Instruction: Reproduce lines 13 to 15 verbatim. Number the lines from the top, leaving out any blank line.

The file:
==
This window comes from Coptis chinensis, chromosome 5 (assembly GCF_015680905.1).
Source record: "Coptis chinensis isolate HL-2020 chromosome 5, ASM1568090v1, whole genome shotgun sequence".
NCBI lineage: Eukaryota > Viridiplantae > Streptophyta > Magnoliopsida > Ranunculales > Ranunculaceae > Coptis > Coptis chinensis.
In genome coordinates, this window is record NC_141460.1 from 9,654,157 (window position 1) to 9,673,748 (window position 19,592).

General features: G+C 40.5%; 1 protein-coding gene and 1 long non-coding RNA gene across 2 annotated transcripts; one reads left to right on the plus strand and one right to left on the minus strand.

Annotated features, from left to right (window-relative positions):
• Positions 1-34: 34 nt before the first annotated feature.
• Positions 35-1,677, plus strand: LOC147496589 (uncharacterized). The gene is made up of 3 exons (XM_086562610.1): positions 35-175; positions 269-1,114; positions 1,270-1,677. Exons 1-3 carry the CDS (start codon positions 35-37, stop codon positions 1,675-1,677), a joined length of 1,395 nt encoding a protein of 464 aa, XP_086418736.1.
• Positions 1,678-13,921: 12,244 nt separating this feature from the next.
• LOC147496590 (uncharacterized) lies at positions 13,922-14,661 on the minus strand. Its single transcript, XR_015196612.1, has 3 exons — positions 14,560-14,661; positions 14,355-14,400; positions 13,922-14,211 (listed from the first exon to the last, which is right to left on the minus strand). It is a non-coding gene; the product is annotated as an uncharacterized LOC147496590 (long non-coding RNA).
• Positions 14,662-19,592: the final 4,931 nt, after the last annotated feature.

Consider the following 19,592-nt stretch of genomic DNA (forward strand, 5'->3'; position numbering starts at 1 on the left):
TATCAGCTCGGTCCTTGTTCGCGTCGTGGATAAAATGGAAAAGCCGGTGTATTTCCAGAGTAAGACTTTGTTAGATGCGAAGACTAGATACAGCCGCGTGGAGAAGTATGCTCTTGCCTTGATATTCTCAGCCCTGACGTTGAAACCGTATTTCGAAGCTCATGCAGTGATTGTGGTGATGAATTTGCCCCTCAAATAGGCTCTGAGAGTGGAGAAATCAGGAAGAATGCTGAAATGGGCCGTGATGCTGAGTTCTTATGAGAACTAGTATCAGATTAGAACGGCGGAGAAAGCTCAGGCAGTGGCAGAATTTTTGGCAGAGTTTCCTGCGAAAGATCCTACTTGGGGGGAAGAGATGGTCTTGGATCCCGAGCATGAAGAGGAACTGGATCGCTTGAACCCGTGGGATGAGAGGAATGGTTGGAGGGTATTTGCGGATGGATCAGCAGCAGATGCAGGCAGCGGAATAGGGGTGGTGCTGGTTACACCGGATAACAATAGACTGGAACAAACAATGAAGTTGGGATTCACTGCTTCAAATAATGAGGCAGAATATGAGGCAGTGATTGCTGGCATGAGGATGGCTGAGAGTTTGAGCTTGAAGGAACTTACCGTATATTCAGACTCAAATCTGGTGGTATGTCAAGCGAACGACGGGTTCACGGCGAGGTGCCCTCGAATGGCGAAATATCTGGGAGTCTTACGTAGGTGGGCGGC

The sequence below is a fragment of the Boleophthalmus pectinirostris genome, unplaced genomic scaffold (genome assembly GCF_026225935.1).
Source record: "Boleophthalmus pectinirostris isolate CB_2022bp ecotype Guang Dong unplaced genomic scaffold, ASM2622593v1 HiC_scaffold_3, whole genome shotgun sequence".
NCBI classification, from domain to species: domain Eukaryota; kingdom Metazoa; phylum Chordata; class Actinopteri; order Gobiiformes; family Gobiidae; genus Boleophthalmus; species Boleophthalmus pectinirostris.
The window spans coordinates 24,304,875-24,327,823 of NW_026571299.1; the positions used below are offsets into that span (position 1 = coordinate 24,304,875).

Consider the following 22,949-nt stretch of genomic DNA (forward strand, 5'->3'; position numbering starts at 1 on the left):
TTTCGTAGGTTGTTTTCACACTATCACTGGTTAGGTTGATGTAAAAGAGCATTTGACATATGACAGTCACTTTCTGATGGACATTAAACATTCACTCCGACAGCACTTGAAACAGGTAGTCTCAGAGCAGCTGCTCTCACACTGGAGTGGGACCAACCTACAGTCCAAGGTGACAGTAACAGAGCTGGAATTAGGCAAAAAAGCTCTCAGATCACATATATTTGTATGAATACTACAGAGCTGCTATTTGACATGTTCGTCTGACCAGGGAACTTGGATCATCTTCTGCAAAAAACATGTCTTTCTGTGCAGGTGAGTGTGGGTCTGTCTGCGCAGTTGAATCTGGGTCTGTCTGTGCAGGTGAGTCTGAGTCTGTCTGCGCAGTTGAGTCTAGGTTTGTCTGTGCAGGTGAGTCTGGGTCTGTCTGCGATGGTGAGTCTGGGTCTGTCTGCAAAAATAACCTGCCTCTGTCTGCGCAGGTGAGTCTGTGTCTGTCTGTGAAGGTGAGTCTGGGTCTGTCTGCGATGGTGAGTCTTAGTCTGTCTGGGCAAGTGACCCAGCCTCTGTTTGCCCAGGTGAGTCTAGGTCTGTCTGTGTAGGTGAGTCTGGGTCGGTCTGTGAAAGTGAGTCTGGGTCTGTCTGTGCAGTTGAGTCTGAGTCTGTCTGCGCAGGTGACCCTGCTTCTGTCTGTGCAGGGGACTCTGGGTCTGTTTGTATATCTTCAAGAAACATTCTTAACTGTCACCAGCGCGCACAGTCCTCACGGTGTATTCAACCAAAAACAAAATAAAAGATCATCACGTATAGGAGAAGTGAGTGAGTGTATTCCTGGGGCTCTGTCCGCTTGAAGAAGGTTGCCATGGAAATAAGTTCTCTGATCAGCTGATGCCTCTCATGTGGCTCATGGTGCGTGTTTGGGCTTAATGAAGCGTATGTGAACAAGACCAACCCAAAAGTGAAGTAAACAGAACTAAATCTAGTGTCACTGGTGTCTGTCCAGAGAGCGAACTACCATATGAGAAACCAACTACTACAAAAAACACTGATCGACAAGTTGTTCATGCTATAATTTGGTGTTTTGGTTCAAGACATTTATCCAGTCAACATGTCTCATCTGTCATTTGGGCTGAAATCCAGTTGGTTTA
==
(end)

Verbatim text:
TATCAGCTCGGTCCTTGTTCGCGTCGTGGATAAAATGGAAAAGCCGGTGTATTTCCAGAGTAAGACTTTGTTAGATGCGAAGACTAGATACAGCCGCGTGGAGAAGTATGCTCTTGCCTTGATATTCTCAGCCCTGACGTTGAAACCGTATTTCGAAGCTCATGCAGTGATTGTGGTGATGAATTTGCCCCTCAAATAGGCTCTGAGAGTGGAGAAATCAGGAAGAATGCTGAAATGGGCCGTGATGCTGAGTTCTTATGAGAACTAGTATCAGATTAGAACGGCGGAGAAAGCTCAGGCAGTGGCAGAATTTTTGGCAGAGTTTCCTGCGAAAGATCCTACTTGGGGGGAAGAGATGGTCTTGGATCCCGAGCATGAAGAGGAACTGGATCGCTTGAACCCGTGGGATGAGAGGAATGGTTGGAGGGTATTTGCGGATGGATCAGCAGCAGATGCAGGCAGCGGAATAGGGGTGGTGCTGGTTACACCGGATAACAATAGACTGGAACAAACAATGAAGTTGGGATTCACTGCTTCAAATAATGAGGCAGAATATGAGGCAGTGATTGCTGGCATGAGGATGGCTGAGAGTTTGAGCTTGAAGGAACTTACCGTATATTCAGACTCAAATCTGGTGGTATGTCAAGCGAACGACGGGTTCACGGCGAGGTGCCCTCGAATGGCGAAATATCTGGGAGTCTTACGTAGGTGGGCGGC

The sequence below is a fragment of the Boleophthalmus pectinirostris genome, unplaced genomic scaffold (genome assembly GCF_026225935.1).
Source record: "Boleophthalmus pectinirostris isolate CB_2022bp ecotype Guang Dong unplaced genomic scaffold, ASM2622593v1 HiC_scaffold_3, whole genome shotgun sequence".